Toward A Smarter Gas Pipeline Grid

By Richard Nemec | February 2012, Vol. 239 No. 2

What used to be talked about only among a few natural gas industry insiders is now talked about loudly in wider energy circles under the rubric of “smart grid, smarter pipeline network,” and more recently, “smart energy” topics. With safety, reliability and market drivers all coming into play, the natural gas highway is readying itself for some increased electronic scrubbing and manipulation.

“Buckle up and don’t get left behind,” is the message from industry groups. All indications are this could be a bumpy ride for an industry that has prided itself on low tech, but high reliability. From the North American-wide implications of the San Bruno, CA pipe tragedy in September 2010 last year to the unprecedented wellhead freeze up in the Southwest early in 2011, the handwriting is on the wall, and - now - regulators and Congress are making clear the need for the gas infrastructure to smarten up.

Given the emphasis on the electric “smart grid,” the Interstate Natural Gas Association of America (INGAA) worked collaboratively to publish its “smart energy” report, says Terry Boss, INGAA senior vice president for safety and the environment.

Boss thinks the report - released early in 2011 - demonstrates the pipeline grid “fits into some of the technology solutions. They talk (principally) about the electric smart grid, but the gas system needs to be thought of in that vein, too, he says.

“If the public policy and the business practices do not work in lock-step with the technology out there, including the physical aspects of the system, then, individually, these things cannot work,” Boss says. “The new gas report essentially lays out some policy questions that need to be discussed.”

He reminds his listeners that these are inventory and control issues. “If the inventory is not there, then the industry organizations have to re-devise the U.S. gas system. And if someone wants the service, they need to help pay for that service.”

INGAA and the other major gas industry trade groups in North America - with the help of the Gas Technology Institute (GTI) and Navigant Consulting Group - published a white paper, “Natural Gas in a Smart Energy Future,” drawing on industry-wide input.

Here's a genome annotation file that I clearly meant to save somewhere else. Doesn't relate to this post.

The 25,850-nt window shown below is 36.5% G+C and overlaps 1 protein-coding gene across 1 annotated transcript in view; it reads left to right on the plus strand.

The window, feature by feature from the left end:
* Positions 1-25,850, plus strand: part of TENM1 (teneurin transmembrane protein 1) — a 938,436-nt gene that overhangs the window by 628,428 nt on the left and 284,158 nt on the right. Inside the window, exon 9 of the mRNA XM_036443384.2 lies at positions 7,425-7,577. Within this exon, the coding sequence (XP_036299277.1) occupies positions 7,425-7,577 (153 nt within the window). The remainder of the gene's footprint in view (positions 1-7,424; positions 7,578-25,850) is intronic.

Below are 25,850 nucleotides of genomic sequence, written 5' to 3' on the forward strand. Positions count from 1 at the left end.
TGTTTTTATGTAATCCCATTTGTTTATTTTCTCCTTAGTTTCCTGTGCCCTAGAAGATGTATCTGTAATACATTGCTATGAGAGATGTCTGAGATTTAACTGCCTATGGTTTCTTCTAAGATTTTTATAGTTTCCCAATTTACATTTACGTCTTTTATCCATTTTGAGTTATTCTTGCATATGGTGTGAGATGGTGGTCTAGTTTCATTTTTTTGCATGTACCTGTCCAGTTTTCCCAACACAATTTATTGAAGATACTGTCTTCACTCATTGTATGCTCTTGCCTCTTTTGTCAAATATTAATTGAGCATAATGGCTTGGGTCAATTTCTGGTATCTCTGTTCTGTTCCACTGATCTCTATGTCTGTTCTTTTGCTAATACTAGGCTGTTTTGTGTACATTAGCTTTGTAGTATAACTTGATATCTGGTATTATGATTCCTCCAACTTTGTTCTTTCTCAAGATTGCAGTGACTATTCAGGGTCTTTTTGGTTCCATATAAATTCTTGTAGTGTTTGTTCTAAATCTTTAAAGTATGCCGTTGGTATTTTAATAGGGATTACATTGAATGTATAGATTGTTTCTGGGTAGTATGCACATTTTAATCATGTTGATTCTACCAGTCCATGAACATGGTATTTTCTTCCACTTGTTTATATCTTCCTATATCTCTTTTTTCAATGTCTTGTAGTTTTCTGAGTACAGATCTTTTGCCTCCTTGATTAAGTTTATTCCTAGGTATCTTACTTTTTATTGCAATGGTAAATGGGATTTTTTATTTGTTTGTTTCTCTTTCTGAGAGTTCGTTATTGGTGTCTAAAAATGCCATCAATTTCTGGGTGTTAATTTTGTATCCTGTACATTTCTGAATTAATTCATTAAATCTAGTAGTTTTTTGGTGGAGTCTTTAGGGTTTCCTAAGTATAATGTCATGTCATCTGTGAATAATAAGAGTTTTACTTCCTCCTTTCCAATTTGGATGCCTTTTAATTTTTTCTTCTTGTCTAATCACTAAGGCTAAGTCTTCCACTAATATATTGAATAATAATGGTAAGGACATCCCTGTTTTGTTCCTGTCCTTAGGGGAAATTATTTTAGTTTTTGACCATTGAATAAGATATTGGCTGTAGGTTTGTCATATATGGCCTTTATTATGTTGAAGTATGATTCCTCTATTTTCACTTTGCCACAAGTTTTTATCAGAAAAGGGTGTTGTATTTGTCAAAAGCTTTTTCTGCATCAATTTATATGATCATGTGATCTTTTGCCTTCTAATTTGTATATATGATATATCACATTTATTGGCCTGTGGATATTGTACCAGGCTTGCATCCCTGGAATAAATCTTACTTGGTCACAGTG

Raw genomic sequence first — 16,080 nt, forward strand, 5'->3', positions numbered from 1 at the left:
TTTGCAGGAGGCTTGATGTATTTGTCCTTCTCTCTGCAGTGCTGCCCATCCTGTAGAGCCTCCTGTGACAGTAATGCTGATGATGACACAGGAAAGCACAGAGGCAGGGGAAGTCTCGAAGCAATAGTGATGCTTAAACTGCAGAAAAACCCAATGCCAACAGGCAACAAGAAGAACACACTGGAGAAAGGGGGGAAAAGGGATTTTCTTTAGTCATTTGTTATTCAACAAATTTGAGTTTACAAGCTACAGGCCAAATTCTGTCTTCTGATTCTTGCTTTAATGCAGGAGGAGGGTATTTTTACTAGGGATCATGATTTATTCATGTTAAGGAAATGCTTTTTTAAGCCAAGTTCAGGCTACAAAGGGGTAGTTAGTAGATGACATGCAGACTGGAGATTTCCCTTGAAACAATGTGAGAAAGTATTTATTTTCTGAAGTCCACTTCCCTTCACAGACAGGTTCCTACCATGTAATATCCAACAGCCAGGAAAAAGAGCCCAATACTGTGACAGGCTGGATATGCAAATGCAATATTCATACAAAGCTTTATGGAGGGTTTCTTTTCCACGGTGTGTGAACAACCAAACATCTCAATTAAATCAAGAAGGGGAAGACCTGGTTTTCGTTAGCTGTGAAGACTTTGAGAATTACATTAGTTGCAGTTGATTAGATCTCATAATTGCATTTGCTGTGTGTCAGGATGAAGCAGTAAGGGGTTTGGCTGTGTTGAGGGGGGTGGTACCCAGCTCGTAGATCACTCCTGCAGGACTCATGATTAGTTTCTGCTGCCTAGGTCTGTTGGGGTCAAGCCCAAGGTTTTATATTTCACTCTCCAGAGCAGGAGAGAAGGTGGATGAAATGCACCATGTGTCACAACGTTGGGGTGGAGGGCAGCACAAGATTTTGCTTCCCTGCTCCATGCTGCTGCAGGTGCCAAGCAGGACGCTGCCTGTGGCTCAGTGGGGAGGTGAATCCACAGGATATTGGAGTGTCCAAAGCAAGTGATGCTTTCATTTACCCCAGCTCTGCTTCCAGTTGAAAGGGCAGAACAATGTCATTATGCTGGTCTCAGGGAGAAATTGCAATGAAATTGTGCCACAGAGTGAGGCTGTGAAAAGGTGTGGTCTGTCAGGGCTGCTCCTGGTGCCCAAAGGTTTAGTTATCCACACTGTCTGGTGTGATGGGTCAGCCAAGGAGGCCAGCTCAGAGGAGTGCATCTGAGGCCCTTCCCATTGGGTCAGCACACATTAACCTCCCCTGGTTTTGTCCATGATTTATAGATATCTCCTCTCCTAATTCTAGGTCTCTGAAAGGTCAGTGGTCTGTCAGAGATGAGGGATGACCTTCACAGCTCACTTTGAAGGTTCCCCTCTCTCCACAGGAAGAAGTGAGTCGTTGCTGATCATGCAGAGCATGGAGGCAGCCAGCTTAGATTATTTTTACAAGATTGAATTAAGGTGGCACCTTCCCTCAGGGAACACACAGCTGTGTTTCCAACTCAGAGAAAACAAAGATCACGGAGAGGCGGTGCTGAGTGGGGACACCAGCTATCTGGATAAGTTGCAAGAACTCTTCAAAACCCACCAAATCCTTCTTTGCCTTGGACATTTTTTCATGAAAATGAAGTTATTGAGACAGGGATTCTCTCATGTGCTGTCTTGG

According to its authors, the white paper attempts to articulate “a compelling vision” on how increasingly plentiful domestic natural gas can provide “the key to a smart energy future.” The analysis and recommendations anticipate integration of the gas infrastructure with the increasingly “smart” power grid and supporting ever-higher levels of renewable energy on that grid.

The report authors, including some very experienced gas industry professionals, such as GTI’s James Marean and American Gas Association’s (AGA) Rick Murphy, outlined how gas properly integrated could deliver a number of advantages and avoid falling into a number of widening problems related to costs, reliability and safety.

Overarching to an advanced natural gas system are two broad initiatives that are still only partially recognized, according to industry people trying to create a commonly understood vision:

1) The growing, yet still under-appreciated, interdependence between the electric and natural gas systems, along with the identification of mutually understood critical infrastructure essential to both systems.
2) Conceiving and putting in place an interactive model that both systems can use in terms of long-range planning and risk mitigation, eventually on a seamless basis.